The report described a new project by Israel’s “New Media desk” that focused on YouTube and other social media sites. The article reported that Israeli soldiers were being employed to “Tweet, Share, Like and more.”
The article noted, “It is well known nowadays that what happens on Facebook, Twitter and YouTube has great influence on events as they occur on the ground. The Internet, too, is a battleground.” It was “comforting,” the article stated, to learn that the IDF was employing soldiers whose job was specifically to do battle on it.
Another project to do battle on the Internet was initiated in 2011 by the 300,000-strong National Union of Israeli Students (NUIS). The goal was “to deepen and expand hasbara [state propaganda] activities of students in the State of Israel.”
Under this program, Israeli students are paid $2,000 to work five hours per week to “lead the battle against hostile websites.”
An announcement for the program (translated here into English) noted that “many students in Israel master the Internet and are proficient at using the Internet and social networking and various sites and are required to write and express themselves in English.” Students can work from the comfort of their own homes, points out the announcement.
“Students work in four teams: Content, Wikipedia, Monitoring and New Media,” according to the program description. It details the responsibilities for each team:
The content team is responsible for creating original content in a news format.
The monitoring team is responsible for “monitoring efforts while reporting and removing anti-Semitic [sic] content from social networks in a variety of languages.” (The program conflates criticism of Israel with antisemitism; see below.)
The New Media team is responsible for social media channels, “including Facebook accounts in English, French and Portuguese, Twitter, YouTube channels, and so on.”
The Wikipedia team is “responsible for writing new entries and translating them into languages that operate in the program, updating the values of current and relevant information, tracking and preventing bias in the program’s areas of activity.”
This program sometimes claims it is working against antisemitism, but it conflates antisemitism with criticism of the state of Israel. This is in line with an Israel-backed initiative to legally define “antisemitism” to include discussing negative facts about Israel and its treatment of Palestinians.
Several years ago, another project came to light that targeted Wikipedia. While manipulating Wikipedia entries doesn’t directly impact YouTube, it provides a window into some of these efforts to manipulate online content.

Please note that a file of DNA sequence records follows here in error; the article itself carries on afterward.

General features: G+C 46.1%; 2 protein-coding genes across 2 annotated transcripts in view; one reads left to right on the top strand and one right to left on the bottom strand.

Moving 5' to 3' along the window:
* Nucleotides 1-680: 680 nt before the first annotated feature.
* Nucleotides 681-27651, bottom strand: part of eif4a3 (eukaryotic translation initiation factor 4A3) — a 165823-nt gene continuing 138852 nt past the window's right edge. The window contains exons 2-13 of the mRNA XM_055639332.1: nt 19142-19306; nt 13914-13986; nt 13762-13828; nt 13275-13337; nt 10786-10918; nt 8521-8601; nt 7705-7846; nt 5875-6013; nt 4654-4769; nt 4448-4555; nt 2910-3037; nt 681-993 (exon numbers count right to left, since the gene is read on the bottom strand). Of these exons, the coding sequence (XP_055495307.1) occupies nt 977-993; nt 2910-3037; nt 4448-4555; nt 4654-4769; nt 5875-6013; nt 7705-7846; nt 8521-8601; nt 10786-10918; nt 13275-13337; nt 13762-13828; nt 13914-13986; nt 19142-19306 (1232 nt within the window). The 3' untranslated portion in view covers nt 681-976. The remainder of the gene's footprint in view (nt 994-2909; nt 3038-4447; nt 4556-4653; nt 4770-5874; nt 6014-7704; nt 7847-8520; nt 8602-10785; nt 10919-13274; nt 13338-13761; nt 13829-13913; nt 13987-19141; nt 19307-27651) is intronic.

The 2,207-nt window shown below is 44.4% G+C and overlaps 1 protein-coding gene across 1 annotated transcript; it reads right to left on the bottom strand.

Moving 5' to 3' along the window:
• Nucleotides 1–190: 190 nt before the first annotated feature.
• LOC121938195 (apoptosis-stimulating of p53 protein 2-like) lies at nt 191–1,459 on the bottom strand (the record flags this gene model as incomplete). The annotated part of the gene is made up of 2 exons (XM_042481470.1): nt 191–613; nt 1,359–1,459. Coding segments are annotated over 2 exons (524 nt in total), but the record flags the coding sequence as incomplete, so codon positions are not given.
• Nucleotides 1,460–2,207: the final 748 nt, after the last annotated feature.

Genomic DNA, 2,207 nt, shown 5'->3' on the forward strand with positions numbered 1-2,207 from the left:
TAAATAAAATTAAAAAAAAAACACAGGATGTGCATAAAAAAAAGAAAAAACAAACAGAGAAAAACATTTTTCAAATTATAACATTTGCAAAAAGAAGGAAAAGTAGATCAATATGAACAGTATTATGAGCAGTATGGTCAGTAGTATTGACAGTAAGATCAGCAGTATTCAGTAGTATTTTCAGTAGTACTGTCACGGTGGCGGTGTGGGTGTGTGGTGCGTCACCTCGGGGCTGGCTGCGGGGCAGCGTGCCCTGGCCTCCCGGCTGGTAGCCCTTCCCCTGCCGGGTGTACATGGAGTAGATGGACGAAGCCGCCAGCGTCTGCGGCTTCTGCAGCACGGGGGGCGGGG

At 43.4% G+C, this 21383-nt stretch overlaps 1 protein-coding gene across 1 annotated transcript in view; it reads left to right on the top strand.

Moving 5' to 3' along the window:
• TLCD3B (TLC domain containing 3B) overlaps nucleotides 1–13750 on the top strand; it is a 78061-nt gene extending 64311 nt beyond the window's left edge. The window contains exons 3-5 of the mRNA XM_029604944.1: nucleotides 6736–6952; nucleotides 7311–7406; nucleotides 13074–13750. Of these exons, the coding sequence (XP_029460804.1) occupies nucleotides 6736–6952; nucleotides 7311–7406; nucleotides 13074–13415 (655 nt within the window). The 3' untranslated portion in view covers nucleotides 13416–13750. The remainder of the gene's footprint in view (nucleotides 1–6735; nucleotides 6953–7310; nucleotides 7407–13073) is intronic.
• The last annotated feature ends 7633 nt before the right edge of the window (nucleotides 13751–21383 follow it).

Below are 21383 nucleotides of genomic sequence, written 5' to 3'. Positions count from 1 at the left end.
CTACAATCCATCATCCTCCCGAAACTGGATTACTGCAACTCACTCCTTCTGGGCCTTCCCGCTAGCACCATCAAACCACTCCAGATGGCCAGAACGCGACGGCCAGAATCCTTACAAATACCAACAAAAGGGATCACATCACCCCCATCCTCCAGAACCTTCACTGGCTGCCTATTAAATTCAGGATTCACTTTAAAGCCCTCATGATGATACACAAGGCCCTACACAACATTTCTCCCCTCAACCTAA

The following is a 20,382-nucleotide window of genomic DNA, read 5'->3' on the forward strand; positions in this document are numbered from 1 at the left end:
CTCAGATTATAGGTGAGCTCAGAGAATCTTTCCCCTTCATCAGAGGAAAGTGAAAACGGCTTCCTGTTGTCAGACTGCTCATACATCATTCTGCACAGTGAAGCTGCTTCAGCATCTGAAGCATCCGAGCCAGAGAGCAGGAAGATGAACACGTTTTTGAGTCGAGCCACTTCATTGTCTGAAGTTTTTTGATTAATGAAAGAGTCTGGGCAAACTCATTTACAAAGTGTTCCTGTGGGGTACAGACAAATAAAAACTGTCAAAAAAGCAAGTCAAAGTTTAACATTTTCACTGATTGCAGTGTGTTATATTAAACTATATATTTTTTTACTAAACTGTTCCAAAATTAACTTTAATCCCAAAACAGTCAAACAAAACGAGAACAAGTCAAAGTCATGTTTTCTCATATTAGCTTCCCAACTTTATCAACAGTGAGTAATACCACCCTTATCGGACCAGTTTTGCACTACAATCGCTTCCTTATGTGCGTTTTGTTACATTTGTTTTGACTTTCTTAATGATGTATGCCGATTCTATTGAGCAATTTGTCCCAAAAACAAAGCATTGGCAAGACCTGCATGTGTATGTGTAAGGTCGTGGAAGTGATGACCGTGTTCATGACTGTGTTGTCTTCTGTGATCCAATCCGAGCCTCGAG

A 2008 exposé in the Electronic Intifada revealed: “A pro-Israel pressure group is orchestrating a secret, long-term campaign to infiltrate the popular online encyclopedia Wikipedia.”
While it is common and appropriate for individuals to edit Wikipedia entries to add factual information and remove inaccurate statements, this project was the antithesis of such editing. As EI, reported, its purpose was “to rewrite Palestinian history, pass off crude propaganda as fact, and take over Wikipedia administrative structures to ensure these changes go either undetected or unchallenged.”
Author Ali Abunimah reported that a source had provided EI with a series of emails from members and associates of the pro-Israel group CAMERA (Committee for Accuracy in Middle East Reporting in America) that showed the group “was engaged in what one activist termed a ‘war’ on Wikipedia.”
CAMERA called for volunteers to secretly work on editing Wikipedia entries. It emphasized the importance of keeping the project secret. Volunteers were schooled in ways to elude detection. After they signed up as editors, they were to “avoid editing Israel-related articles for a short period of time.”
They were also told to “avoid, for obvious reasons, picking a username that marks you as pro-Israel, or that lets people know your real name.”
CAMERA also warned them: “Don’t forget to always log in… If you make changes while not logged in, Wikipedia will record your computer’s IP address.”
A Wikipedia editor known as Zeq helped in the effort, telling volunteers: “Edit articles at random, make friends not enemies—we will need them later on. This is a marathon not a sprint.” He emphasized the importance of secrecy: “You don’t want to be precived [sic] as a ‘CAMERA’ defender’ on wikipedia that is for sure.”
Zeq recommended that they work with and learn from an independent, pro-Israel Wikipedia editor known as Jayjg, but directed them to keep the project secret even from him.
When this all came to light, Wikipedia took measures against such manipulation of its system and the CAMERA program may have ended.
If it did, others stepped into the breach. In 2010 two Israeli groups began offering a course in “Zionist editing” of Wikipedia entries. The aim was “to make sure that information in the online encyclopedia reflects the worldview of Zionist groups.” A course organizer explained that the use of the word “occupied” in Wikipedia entries “was just the kind of problem she hoped a new team of editors could help fix.”
Israel’s Ha’aretz newspaper reported: “The organizers’ aim was twofold: to affect Israeli public opinion by having people who share their ideological viewpoint take part in writing and editing for the Hebrew version, and to write in English so Israel’s image can be bolstered abroad.”